M. D'Arblay's fortune had perished in the general wreck of the French Revolution; and in a foreign country his talents, whatever they may have been, could scarcely make him rich. The task of providing for the family devolved on his wife. In the year 1796, she published by subscription her third novel, Camilla. It was impatiently expected by the public; and the sum which she obtained by it was, we believe, greater than had ever at that time been received for a novel. We have heard that she cleared more than three thousand guineas. But we give this merely as a rumour. Camilla, however, never attained popularity like that which Evelina and Cecilia had enjoyed; and it must be allowed that there was a perceptible falling off, not indeed in humour, or in power of portraying character, but in grace and purity of style.

We have heard that, about this time, a tragedy by Madame D'Arblay was performed without success. We do not know whether it was ever printed; nor indeed have we had time to make any researches into its history or merits.

During the short time which followed the treaty of Amiens, M. D'Arblay visited France. Lauristonand La Fayette represented hisclaims to the French government, and obtained a promise that he should be reinstated in his military rank. M. D'Arblay, however, insisted that he Ruoum never be required to serve against the

countrymen of his wife. The First Consul, of course, would not hear of such a conditioa* and ordered the general's commission to be instantly revoked.

Madame D'Arblay joined her husband at Paris a short time before the war of lb03 broke out; and remained in France ten years, cut off from almost all intercourse wiih the land of her birth. At length, when Napoleotl was on his march to Moscow, she with great difficulty obtained from his ministers permission to visit her own country, in company with her son, who was a native of England. She re'turned in time to receive the last blessing of her father, who died in his eighty-seventh year. In 1814 she published her last novel, The Wanderer, a book which no judicious friend to her memory will attempt to draw from the oblivion into which it has justly fallen. In the same year her son Alexander was sent to Cambridge. He obtained an honourable place among the wranglers of his year, and was elected a fellow of Christ's College. But his reputation at the University was higher than might be inferred from his academical contests. His French education had not fitted him for the examinations of the Senate-House; but in pure mathematics, we have been assured by some of his competitors that he had very few equals. He went into the church, and it was thought likely that he would attain high eminence as a preacher; but he died before his mother. All that we have heard of him leads us to believe that he was such a son as such a mother deserved to have. In 1832, Madame D'Arblay published the "Memoirs of her Father," and, on the 6th of January, 1840, she died, in her eighty-eighth year.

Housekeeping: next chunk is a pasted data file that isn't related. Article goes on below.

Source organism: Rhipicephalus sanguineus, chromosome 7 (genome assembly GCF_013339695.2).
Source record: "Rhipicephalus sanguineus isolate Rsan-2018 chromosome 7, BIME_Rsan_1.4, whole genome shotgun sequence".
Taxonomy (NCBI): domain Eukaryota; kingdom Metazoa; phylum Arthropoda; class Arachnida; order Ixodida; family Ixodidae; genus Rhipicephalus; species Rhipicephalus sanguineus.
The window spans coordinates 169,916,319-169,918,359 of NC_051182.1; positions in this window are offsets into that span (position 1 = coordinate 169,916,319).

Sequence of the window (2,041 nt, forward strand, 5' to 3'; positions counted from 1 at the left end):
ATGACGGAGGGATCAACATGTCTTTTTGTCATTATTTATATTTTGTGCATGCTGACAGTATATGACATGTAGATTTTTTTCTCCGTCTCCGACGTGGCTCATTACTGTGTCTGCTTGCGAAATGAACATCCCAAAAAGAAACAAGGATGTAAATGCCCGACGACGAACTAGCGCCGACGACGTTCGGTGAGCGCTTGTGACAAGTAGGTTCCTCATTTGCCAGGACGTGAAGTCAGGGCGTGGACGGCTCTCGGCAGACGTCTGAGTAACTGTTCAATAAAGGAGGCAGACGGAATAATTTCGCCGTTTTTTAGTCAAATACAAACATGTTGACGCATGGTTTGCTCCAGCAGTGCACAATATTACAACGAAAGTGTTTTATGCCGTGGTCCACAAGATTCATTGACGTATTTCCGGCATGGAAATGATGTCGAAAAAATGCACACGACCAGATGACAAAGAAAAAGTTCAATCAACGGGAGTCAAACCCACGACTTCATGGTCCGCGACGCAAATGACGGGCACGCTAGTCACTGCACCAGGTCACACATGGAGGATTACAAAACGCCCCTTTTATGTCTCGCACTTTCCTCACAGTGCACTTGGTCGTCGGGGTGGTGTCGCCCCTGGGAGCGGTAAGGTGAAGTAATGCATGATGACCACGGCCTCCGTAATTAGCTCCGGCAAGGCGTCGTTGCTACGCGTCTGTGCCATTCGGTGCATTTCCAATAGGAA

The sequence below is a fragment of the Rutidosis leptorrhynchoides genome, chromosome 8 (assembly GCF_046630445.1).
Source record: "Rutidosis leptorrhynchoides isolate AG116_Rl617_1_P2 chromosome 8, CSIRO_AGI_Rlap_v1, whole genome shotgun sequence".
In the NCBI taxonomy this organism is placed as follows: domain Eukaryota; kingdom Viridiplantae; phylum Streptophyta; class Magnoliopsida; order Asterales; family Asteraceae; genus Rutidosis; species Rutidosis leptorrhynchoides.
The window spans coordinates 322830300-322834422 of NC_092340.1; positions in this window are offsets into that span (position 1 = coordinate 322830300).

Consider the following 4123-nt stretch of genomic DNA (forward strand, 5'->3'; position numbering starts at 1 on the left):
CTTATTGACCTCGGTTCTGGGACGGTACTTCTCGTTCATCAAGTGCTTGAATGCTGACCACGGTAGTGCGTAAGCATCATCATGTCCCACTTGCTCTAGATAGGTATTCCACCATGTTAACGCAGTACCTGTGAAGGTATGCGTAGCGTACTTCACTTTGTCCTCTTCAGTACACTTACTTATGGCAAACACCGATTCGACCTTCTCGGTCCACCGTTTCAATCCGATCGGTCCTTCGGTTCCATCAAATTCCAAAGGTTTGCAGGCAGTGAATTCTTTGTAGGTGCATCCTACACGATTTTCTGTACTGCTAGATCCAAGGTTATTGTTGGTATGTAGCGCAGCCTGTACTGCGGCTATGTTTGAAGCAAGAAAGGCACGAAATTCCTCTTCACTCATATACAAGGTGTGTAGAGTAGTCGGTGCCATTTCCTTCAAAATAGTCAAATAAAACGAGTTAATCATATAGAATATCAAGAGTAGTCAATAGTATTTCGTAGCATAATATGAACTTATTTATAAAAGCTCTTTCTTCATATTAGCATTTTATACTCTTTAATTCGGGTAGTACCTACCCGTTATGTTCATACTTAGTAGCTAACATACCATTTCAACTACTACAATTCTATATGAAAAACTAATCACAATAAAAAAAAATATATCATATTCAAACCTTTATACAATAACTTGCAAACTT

We now turn from the life of Madame D'Arblay to her writings. There can, we apprehend, be little difference of opinion as to the nature of her merit, whatever differences may exist as to its degree. She was emphatically what Johnson called her, a character-' monger. It was in the exhibition of human passions and whims that her strength lay; and in this department of art she had, we think, very distinguished skill.

But in order that we may, according to our duty as kings-at-arms, versed in the laws of literary precedence, marshal her to the exact seat in which she is entitled, we must carry our examination somewhat further.

There is, in one respect, a remarkable analogy between the faces and the minds of men. No two faces are alike; and yet very few faces deviate very widely from the common standard. Among the eighteen hundred thousand human beings who inhabit London, there is not one who could be taken by his acquaintance for another; yet we may walk from Paddington to Mile-end without seeing one person in whom any feature is so overcharged that we turn around to stare at it. An infinite number of varieties lies between limits which are not very far asunder. The specimens which pass those limits on either side, form a very small minority.

It is the same with the characters of men. Here, too, the variety passes all enumeration But the cases in which the deviation from tht common standard is striking and grotesque, are very few. In one^mind avarice predominates; in anoiher, pride; in a third, love of pleasure —just as in one countenance the nose is the most marked feature, while in others the chief expression lies in the brow, or in the lines pf the mouth. But there are very few countenances in which nose, brow, and month do not contribute, though in unequal degrees, to the general effect; and so there are few characters in which one over-grown propensity makes all others utterly insignificant.